Isaiah 53: (KJV)

He is despised and rejected of men; a man of sorrows, and acquainted with grief: and we hid as it were our faces from him; he was despised, and we esteemed him not.

He warned us upfront that if we choose to be like Him, we will be hated as He was hated (MT. 10:22; John 15:18). Yet, when we are, He calls us Blessed (Lk. 6:22). It doesn’t ‘feel’ that way, though. So, we resort to putting on our masks. We desire man’s acceptance over man’s rejections. We want to ‘fit in’, rather than ‘fit out’. We fear man more than we fear God.

I, for one, have chosen to take off the masks…most days. As a result, I have made myself a target of sorts. But I’m learning to find my comfort zone in it. I’m learning that the more I am attacked for not wearing my mask, the more I take comfort in the One Who went before me. I am learning to draw on His strength. I am letting Him fight more of my battles. I am finding that when someone ‘takes on’ me, they are taking on my God. Not because of who I am, but because of Who He is. I will not place my trust in man.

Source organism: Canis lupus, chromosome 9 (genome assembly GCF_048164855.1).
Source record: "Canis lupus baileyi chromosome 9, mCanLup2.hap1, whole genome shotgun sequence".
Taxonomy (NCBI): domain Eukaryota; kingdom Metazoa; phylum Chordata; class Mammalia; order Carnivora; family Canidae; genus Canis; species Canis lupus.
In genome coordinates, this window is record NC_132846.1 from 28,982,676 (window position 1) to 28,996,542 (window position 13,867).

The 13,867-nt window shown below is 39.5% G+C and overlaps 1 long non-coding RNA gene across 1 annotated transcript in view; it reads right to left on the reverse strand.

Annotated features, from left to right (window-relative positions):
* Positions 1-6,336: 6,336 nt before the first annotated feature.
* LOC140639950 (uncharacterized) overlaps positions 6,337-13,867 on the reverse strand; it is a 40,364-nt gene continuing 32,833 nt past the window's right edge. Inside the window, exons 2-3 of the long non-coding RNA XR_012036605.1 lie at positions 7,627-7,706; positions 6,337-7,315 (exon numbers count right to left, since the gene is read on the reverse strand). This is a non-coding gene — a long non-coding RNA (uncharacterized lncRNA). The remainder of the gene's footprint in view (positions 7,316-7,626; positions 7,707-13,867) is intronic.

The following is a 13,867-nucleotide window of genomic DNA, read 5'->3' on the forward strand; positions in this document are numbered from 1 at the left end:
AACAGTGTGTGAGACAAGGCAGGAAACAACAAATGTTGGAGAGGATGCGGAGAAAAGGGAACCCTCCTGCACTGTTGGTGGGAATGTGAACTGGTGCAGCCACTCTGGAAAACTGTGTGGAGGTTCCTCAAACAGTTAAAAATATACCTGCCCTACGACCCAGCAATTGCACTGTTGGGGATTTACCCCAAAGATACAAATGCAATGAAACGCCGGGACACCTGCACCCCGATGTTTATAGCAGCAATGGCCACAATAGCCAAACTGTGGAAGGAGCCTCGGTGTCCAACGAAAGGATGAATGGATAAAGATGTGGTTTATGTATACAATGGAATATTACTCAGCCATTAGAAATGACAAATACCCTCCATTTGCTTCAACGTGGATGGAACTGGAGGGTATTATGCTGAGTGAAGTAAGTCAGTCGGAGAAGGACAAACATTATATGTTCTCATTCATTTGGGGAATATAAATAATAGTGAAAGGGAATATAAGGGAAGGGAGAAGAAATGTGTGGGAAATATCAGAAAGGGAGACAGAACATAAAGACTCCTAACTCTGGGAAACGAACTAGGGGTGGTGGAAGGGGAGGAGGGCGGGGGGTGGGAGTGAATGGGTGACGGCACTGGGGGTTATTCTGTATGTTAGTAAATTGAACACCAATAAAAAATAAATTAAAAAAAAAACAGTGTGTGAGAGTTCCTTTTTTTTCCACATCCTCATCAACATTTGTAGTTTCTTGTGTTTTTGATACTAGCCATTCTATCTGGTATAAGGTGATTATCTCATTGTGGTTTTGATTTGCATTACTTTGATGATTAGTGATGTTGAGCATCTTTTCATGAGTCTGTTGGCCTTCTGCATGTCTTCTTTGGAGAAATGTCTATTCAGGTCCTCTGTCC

Psalm 20: (KJV)

Some trust in chariots, and some in horses: but we will remember the name of the Lord our God.

So, I will make a point of taking off my selection of masks that others prefer before I enter Shakespeare’s final stage. I freely give them all away to anyone who wants them.  If I need to cry, I shall; if I need to yell and wail in my grief, I will. Yes, I will pray for Wisdom when I do; I won’t intentionally offend. At the same time, I won’t pussyfoot around when it comes to honesty and Truth. However, I will attempt to do so in Love (Eph. 4:15), for the Truth does set one free (John 8:32).

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(((HUGS)))  Jude Gibbs, Author of ‘Gifts from the Ashes’ available at: Xulon PressAmazon, Barnes & Noble and DeeperShopping. Additional international retailers: http://www.foyles.co.uk/witem/biography/gifts-from-the-ashes,jude-gibbs-9781498496728 http://www.upliftvstore.com/product.asp?sku=9781498496728   Also, a Contributor on ‘The Mighty’: https://themighty.com/author/jude-gibbs/

Also, see a more complete list at: http://www.directtextbook.com/isbn/9781498496728?geis=y Please help spread the Word. TY! (((HUGS)))